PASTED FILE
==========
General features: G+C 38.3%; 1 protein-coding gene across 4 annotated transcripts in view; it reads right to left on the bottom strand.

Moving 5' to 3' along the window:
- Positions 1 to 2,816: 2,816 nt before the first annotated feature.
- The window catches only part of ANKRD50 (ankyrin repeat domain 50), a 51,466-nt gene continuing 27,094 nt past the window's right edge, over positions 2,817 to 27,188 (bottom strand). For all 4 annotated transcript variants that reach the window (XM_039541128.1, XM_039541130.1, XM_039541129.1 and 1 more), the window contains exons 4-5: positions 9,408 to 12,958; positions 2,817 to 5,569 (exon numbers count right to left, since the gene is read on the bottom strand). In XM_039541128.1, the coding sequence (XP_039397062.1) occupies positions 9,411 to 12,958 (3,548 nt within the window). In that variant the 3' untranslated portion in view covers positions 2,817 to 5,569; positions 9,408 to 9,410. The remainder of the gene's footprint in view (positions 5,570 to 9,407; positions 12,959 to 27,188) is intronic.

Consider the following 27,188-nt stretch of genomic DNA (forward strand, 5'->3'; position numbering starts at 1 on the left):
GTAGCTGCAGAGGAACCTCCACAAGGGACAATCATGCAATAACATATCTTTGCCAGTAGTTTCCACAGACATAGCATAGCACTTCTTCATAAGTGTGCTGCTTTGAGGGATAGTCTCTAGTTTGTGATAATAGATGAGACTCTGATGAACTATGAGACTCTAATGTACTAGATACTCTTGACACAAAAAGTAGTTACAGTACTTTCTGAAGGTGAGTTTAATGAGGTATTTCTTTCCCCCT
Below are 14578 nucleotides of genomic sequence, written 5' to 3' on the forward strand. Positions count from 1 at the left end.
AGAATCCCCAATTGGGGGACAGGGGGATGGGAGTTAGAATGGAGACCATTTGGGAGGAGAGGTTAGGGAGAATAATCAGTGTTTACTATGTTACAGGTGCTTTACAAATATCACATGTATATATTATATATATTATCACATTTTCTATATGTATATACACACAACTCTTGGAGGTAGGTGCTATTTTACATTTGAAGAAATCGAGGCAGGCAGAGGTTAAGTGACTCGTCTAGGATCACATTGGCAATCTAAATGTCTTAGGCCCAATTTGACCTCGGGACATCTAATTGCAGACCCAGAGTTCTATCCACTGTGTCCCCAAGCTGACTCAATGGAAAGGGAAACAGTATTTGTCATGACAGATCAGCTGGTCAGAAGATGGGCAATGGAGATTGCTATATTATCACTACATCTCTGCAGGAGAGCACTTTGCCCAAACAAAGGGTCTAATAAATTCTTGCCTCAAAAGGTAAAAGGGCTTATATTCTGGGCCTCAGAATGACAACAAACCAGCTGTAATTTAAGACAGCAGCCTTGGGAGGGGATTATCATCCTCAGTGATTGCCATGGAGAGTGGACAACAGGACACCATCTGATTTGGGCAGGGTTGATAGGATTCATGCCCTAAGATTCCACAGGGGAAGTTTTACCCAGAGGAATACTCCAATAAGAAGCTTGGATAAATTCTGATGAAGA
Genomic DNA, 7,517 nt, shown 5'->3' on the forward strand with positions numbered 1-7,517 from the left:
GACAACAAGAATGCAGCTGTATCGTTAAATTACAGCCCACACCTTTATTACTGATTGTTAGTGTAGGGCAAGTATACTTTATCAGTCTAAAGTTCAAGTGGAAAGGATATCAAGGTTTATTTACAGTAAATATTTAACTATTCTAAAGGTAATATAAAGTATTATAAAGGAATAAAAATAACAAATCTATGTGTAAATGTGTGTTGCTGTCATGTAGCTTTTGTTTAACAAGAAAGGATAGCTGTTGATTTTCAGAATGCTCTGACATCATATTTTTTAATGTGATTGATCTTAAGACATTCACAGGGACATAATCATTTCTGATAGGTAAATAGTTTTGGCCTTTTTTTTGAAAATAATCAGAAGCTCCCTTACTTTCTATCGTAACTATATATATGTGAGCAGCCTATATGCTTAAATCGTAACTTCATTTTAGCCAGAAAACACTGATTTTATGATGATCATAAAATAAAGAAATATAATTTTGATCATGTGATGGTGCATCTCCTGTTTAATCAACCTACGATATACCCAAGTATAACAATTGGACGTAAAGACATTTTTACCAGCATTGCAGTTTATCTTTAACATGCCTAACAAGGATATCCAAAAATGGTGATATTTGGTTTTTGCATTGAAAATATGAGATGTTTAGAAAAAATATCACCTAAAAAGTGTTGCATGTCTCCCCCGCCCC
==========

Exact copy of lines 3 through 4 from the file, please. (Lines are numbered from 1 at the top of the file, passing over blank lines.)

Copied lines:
- Positions 1 to 2,816: 2,816 nt before the first annotated feature.
- The window catches only part of ANKRD50 (ankyrin repeat domain 50), a 51,466-nt gene continuing 27,094 nt past the window's right edge, over positions 2,817 to 27,188 (bottom strand). For all 4 annotated transcript variants that reach the window (XM_039541128.1, XM_039541130.1, XM_039541129.1 and 1 more), the window contains exons 4-5: positions 9,408 to 12,958; positions 2,817 to 5,569 (exon numbers count right to left, since the gene is read on the bottom strand). In XM_039541128.1, the coding sequence (XP_039397062.1) occupies positions 9,411 to 12,958 (3,548 nt within the window). In that variant the 3' untranslated portion in view covers positions 2,817 to 5,569; positions 9,408 to 9,410. The remainder of the gene's footprint in view (positions 5,570 to 9,407; positions 12,959 to 27,188) is intronic.